MIAMI - As the world’s coastlines become more crowded, researchers behind a new study expected that sharks would generally avoid the bright lights, loud noises, and chemicals in the water near these urban areas. But that’s not what they found.
The study, published on June 16 in the journal Marine Ecology Progress Series, tracked the movements of three shark species — bull, nurse and great hammerhead — in relation to Miami, Florida.
"We were surprised to find that the sharks we tracked spent so much time near the lights and sounds of the busy city, often close to shore, no matter the time of day," Neil Hammerschlag, lead study author and director of the University of Miami’s Shark Research and Conservation Program, said in a statement.
About 11% of the world’s human population currently lives within about six miles of the coast, according to research published in 2020, and about 40% of the world’s population lives within 60 miles of the coast.
Few studies have looked at movements of ocean predators like sharks in relation to urbanization, Hammerschlag said. Since land predators like wolves are "urban avoiders," or animals that are sensitive to human disturbance, the researchers assumed sharks would be too.
But instead, the team concluded that the behaviors of the tracked sharks resembled that of "urban adapters," or animals that may show some use of cities but are still dependent on more natural areas too. Examples of these types of animals include coyotes, groundhogs, and opossums.
On the far end of the spectrum, "urban exploiters" like pigeons and raccoons can thrive in cities.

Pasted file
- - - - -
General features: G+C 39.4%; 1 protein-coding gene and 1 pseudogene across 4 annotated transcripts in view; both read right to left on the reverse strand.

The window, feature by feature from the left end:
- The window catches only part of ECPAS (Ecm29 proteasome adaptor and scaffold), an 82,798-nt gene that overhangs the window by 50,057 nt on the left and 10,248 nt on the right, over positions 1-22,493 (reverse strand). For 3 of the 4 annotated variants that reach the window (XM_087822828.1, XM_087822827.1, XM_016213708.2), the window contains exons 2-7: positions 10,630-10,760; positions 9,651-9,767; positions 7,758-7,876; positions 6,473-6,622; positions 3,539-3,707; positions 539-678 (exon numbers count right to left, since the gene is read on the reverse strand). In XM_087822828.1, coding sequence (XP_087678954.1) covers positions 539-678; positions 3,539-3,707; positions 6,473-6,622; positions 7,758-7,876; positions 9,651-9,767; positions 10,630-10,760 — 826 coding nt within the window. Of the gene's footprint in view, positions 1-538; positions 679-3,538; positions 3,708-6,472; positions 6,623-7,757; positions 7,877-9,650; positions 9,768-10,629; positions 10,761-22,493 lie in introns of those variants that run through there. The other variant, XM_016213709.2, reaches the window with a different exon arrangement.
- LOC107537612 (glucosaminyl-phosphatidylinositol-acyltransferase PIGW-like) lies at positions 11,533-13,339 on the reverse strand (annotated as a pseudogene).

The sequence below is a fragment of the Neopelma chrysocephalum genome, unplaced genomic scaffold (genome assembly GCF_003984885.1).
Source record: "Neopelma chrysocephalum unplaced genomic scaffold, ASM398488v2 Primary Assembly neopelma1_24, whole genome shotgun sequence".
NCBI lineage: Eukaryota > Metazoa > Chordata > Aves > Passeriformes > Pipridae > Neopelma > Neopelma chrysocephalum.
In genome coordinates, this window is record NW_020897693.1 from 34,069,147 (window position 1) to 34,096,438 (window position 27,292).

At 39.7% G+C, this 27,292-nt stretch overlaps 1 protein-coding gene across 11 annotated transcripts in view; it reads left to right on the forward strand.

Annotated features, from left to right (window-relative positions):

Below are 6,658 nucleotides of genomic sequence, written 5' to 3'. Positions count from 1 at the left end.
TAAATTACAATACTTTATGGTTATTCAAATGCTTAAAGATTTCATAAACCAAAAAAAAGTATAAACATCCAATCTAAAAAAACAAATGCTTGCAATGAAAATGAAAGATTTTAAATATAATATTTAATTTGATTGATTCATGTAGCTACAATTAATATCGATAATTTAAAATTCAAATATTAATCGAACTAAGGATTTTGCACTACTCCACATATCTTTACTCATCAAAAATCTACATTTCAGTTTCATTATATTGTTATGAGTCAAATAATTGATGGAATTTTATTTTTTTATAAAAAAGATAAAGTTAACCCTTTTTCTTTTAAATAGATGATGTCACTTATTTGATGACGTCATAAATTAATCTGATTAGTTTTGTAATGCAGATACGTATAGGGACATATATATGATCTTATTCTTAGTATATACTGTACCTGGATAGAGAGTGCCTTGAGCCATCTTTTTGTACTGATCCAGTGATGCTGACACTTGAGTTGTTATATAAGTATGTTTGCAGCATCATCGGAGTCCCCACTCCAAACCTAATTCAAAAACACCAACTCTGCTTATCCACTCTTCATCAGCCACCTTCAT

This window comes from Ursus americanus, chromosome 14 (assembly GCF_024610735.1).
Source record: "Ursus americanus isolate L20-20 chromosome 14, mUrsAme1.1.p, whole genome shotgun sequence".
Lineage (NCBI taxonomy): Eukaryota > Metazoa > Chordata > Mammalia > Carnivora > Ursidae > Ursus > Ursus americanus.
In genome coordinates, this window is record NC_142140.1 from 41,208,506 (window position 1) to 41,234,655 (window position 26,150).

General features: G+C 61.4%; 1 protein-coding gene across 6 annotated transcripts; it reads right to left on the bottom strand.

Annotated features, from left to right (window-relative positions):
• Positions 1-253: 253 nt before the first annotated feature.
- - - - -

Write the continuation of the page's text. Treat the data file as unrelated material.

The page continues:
The study noted how the sharks’ relatively high use of urban areas, which often means crowded beaches, may have consequences for both humans and sharks.
"By spending so much time close to shore, sharks are at risk of exposure to toxic pollutants as well as fishing, which could impact their health and survival," Hammerschlag said.
While shark bites on humans are rare, there is also the human risk too. The Florida Museum of Natural History’s International Shark Attack File investigated 137 alleged shark-human interactions in 2021 and confirmed that 73 were unprovoked shark bites on humans. The U.S. recorded the most unprovoked shark bites with 47 confirmed cases, followed by Australia with 12 and Brazil with three.
Florida had the most unprovoked bites nationwide last year with 28 cases (or 60% of the U.S. total and 38% of the total worldwide).
The study of tracked sharks near Miami noted that the ocean predators’ frequent use of urban areas may put humans at a higher risk of shark encounters. The researchers said this is especially the case "in areas where sharks may be attracted to scavenge on fish discards."
Most shark bites are related to surfing and board sports, and the chances of being bitten still remain "extremely low," the International Shark Attack File says. It offers resources for reducing the risk of a shark bite and instructions for what to do if one encounters a shark.
Why are sharks attracted to the busy shorelines?
The study speculated that sharks could be attracted to the shore areas due to land-based activities, such as the dumping of fish carcasses by local businesses and fishermen. The researchers noted several marinas situated along the shoreline of the North Bay of Biscayne Bay, which hugs the Miami metropolitan area.
"At these marinas, anglers returning from a day of fishing commonly discard fish carcasses after removing the filets, even at marinas with no-discard regulations in place," the study notes. "Sharks are regularly seen in marinas scavenging on these fish carcasses, which may be attracting or aggregating sharks to these locations."
The study authors also hypothesized that different behaviors between marine and land predators when it comes to crowded cities may be related to "fundamental differences in how urbanization impacts land versus ocean landscapes."
As wildlife becomes "increasingly challenged by a rapidly changing world," the study noted how more urban ecology research is needed on this topic.
The study was funded by the Ocean Tracking Network, the Disney Conservation Fund, the Save Our Seas Foundation, the National Oceanic and Atmospheric Administration (NOAA) Southeast Fisheries Science Center, the Batchelor Foundation, the Herbert W. Hoover Foundation, and others.
This story was reported from Cincinnati.